Pre-operative radiography of THRs is conventionally used in symptomatic patients suspected to have implant malfunction and may seldom show other atypical underlying complications, such as liner dislocation and metallosis. One of the major findings in the radiographic study of this patient included the eccentric positioning of the femoral stem in the acetabular cup in the left hip implant (Fig. 2A). Asymmetric alignment of the prosthetic femoral head within the acetabular cup on radiography is indicative of a complication involving the polyethylene liner, often excessive mechanical wear, but occasionally catastrophic displacement or fracture . In such cases, where the polyethylene liner is anatomically dissociated, immobilization and careful monitoring is warranted for the patient and revision surgery should be performed urgently [1, 10].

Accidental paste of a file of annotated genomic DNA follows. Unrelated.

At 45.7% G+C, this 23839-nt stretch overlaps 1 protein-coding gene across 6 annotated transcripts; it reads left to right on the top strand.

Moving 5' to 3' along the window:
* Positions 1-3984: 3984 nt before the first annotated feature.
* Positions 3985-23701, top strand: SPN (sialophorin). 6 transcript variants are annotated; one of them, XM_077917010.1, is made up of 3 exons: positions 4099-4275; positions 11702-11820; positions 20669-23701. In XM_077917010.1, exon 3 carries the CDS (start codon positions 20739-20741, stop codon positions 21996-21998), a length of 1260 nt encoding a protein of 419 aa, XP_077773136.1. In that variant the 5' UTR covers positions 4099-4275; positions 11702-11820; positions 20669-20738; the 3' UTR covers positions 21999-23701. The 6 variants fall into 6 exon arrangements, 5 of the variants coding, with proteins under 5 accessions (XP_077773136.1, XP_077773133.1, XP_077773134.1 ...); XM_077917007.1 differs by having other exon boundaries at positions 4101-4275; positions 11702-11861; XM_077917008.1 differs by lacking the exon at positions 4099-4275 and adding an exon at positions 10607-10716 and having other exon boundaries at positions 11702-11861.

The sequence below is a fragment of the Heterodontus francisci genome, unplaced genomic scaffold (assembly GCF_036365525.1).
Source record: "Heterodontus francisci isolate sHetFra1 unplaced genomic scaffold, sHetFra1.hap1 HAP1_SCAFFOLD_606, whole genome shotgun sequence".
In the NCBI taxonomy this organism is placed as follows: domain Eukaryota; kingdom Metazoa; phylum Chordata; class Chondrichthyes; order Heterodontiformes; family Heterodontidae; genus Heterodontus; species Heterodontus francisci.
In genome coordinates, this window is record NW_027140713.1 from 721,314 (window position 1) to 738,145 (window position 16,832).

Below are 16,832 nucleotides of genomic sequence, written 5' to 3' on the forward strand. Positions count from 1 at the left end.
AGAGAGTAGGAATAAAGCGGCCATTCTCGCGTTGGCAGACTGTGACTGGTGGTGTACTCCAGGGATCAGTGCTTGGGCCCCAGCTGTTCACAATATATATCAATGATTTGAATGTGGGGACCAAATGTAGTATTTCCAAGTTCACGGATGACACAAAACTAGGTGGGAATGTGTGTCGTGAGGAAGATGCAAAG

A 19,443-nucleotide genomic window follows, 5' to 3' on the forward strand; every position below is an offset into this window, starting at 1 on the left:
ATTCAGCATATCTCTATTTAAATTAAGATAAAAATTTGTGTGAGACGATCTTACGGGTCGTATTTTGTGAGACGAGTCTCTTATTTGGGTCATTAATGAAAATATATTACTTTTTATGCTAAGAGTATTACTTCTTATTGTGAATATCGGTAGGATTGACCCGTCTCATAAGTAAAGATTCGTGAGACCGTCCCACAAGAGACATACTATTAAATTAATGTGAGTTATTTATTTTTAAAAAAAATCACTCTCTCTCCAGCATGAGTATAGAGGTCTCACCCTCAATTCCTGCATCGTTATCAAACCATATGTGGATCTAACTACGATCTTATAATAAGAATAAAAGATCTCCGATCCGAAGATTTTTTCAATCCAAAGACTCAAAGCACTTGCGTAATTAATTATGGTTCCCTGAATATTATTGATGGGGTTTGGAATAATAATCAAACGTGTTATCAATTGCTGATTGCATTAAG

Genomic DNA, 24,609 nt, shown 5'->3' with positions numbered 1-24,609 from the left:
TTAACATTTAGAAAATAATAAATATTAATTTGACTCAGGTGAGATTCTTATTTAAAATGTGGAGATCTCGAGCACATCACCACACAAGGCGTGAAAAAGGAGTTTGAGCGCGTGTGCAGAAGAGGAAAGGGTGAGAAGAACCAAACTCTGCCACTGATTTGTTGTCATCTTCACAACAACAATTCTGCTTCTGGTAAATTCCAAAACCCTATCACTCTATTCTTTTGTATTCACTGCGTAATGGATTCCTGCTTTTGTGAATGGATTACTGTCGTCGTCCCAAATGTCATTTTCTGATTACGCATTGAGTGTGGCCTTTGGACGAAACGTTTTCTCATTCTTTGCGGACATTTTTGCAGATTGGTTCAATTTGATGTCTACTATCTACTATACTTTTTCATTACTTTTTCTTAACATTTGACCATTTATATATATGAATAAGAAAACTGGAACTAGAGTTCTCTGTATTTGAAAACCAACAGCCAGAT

Radiographs of our patient's left hip also demonstrated the presence of the bubble sign, as described by Su et al (Fig. 2B-C) . These bubble-like hyperdensities represent deposited metallic debris outlining the joint space. Other abnormal amorphous cloudy radiodensities in the periprosthetic region are also visualized in this study, a feature we have called the "cloud sign." These radiographic signs both indicate the presence of extreme metallosis in the joint space and are consistent with the grade III classification of metallosis in this patient. Importantly, these signs are not detected in the post-revision radiograph (Fig. 3). This finding suggests that no residual metallosis remained in the joint capsule and the periarticular tissues after surgical debridement.